Civilization has always required inspiration, and has gotten it through religion, patriotism, mythology, the arts, threats from government or parents or other bullies, television commercials that promise fulfillment of a wealth of desires, and a myriad of other sources. But it boils down to a look, an encouraging promise of a better way to get through life.
The Summer Olympics has positioned itself thusly, a 17-day orgy of sport and architecture with, via technology, a global reach, and the germ of an idea of world harmony; a vision that we old-timers are handing the earth off to a generation prepared to receive it.
Either buy into it or don’t, but this billion-dollar extravaganza tends to leave me optimistic, not because it gives me an up-close-and-personal look at sports like synchronized diving and rhythmic gymnastics (I remain respectful of these endeavors, but prefer baseball), but because it is a heavily stylized look at the future, and it’s a future I like. The world boards airplanes, congregates in a place reserved for excellence (this time it’s in London), then leaves, presumably refreshed and inspired. Those that don’t get to watch it either “streamed” or “on air.” Cool world.
If you follow this stuff you have your own Olympic Moments, those flashes of action that briefly remind you that you live on a great planet, like the ritual wherein the mayor of a just-concluded Olympics hands a ceremonial flag to the mayor of the next place to get it. In 2006, the mayor of Milano presented one to the mayor of Vancouver, and that the Canadian was a paraplegic, a gentleman in a wheelchair, was no hindrance to the custom.
So you sat there watching, in Kenmore or Asia or Africa, and noted that a man with no mobility in his arms or legs (it was a skiing accident which put him in that position), rolling around the stage in a motorized wheelchair with the flag billowing behind him, could still be a city mayor, mayor of the kind of place that could hook the Olympics. This sort of thing can have an effect on you, if you’re lucky.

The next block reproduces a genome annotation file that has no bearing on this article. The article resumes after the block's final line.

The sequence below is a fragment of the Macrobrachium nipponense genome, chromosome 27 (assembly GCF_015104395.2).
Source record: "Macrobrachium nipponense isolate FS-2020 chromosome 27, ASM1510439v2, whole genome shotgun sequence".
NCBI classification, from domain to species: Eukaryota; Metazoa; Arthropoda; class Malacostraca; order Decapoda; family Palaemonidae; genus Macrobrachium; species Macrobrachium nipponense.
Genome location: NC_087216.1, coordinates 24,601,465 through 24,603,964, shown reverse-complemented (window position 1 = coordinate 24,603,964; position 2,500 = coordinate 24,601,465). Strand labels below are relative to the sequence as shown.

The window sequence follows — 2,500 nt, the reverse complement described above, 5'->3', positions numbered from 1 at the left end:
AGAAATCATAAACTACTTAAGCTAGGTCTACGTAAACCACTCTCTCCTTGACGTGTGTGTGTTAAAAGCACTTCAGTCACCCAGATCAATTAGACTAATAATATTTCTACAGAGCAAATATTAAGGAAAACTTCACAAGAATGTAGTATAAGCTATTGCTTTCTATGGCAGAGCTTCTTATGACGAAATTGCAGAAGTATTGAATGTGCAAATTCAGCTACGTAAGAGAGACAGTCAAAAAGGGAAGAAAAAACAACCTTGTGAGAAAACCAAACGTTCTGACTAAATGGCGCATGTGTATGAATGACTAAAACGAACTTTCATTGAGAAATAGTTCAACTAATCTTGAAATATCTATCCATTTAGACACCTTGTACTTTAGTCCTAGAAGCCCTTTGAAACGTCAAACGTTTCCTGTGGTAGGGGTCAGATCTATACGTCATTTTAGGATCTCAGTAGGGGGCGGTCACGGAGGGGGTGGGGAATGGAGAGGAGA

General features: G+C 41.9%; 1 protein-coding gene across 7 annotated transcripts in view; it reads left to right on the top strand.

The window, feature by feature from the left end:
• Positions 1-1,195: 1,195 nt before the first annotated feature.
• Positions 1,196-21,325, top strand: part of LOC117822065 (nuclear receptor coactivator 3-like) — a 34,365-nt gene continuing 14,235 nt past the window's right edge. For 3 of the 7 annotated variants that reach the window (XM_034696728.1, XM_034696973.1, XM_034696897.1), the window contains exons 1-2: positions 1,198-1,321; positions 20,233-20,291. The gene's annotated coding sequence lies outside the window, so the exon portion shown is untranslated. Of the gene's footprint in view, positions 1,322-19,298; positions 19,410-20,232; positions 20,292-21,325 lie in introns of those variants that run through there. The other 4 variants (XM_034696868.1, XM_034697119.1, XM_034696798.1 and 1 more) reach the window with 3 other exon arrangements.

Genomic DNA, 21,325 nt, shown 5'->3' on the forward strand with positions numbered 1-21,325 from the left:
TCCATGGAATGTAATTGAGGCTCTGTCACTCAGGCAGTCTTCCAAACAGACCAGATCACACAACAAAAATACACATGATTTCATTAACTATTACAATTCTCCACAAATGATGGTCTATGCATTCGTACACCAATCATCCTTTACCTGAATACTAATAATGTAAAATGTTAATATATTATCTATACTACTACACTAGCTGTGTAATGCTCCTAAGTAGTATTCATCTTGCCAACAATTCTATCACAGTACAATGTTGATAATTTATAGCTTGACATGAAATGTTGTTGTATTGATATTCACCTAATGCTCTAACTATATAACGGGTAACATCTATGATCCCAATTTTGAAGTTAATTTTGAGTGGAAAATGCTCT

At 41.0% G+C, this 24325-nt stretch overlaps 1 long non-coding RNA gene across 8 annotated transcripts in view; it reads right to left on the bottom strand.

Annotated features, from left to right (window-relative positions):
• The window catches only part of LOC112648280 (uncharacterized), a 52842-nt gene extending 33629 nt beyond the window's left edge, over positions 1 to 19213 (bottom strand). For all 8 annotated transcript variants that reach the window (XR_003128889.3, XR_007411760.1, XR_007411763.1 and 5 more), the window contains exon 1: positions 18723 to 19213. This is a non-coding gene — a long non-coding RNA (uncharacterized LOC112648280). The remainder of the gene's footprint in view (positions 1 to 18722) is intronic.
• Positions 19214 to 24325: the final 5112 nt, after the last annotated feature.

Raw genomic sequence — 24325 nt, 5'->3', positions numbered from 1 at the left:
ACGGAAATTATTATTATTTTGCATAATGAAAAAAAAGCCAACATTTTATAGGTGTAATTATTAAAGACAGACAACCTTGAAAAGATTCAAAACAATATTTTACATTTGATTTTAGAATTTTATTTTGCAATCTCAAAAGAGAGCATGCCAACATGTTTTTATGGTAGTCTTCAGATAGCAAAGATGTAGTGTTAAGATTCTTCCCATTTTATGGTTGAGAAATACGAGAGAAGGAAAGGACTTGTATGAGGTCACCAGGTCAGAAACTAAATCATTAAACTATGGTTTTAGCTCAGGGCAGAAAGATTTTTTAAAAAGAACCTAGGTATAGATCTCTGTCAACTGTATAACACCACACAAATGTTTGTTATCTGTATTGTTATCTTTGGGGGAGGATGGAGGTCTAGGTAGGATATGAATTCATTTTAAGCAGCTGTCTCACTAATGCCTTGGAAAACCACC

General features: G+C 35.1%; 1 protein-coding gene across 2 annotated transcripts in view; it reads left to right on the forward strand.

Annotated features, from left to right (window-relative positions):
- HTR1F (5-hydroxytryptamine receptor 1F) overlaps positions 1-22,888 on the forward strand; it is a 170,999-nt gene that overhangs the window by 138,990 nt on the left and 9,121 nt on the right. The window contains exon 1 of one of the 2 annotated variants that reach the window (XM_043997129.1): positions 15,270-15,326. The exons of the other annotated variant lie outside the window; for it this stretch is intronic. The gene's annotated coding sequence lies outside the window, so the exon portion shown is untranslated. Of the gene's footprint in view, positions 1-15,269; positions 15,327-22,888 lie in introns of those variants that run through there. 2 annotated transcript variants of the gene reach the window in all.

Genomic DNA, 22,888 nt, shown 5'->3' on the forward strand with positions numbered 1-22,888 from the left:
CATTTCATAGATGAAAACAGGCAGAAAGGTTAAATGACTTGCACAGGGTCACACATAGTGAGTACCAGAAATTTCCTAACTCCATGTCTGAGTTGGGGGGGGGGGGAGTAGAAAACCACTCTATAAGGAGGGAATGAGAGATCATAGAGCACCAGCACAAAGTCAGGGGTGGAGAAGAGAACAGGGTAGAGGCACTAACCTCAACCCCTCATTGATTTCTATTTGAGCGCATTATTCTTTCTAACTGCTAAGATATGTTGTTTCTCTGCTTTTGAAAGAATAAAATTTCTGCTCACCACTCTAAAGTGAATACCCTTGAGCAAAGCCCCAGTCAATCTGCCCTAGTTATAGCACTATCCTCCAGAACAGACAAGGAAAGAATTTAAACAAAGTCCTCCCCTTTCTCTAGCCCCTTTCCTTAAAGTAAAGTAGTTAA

It struck me, this go-round, that everyone at the Olympics is good-looking. Young, athletic in their own way (gymnasts and weightlifters and basketball players, body types galore). Watch the opening walk, wherein the thousands of athletes march into the stadium in ceremonial uniforms of one sort or another (native costumes, high-end track suits or, in the case of the Ralph Lauren-dressed Americans, looking like the crew of Mitt Romney’s yacht), and you observe you’re evidently on a planet where men and women receive equal respect, that Djibouti and Sweden and China each have advantages. That you’re not looking at Disney characters, you’re looking at real people, ready to do astounding things and look good doing them.
I am not young, nor athletic nor good-looking. I’ve been to London, several times, but not to represent my country or demonstrate any athletic prowess (I over-wined at lunch once while there, then stepped off a double-decker bus and landed on my butt in the street, but that’s not the same thing). But I watched that opening ceremony last weekend and marveled at what they call the “parade of nations.” Oh, I’ll roar for the American competitors this week and next, and hope my country whips the Chinese in the medal count, but when the best in the world gathers for something other than a war, I’m enthusiastically all for it.
I’m long past the attitude that, whatever’s going on at the apex of an endeavor, I should be there. The Nobel Prize committee or the New York Yankees aren’t calling me. Ferrari does not want me to drive in the Grand Prix of Monaco. (Oh, the Republican Party sends me mail, but it’s not my insight it seeks.) For a few more months or years, I’m a citizen of the U.S.A. and of Earth, and my place in it, among other things, is to appreciate the young and the talented.
So, the Olympics. They were thrilled to be there, those athletes marching in, and it showed. High definition or standard definition, I watched it and felt all that joy radiated back to me. Young, strong and good-looking is a fine way to go through life, I concluded, and it pleased me to remember technology has gotten to the point where I had a share of it. I was on a couch in Kenmore at the time, but I shared it.
I chose the right planet to live on.
Ed Adamczyk is a Kenmore resident whose column appears Fridays in the Tonawanda News. Contact him at EdinKenmore@gmail.com.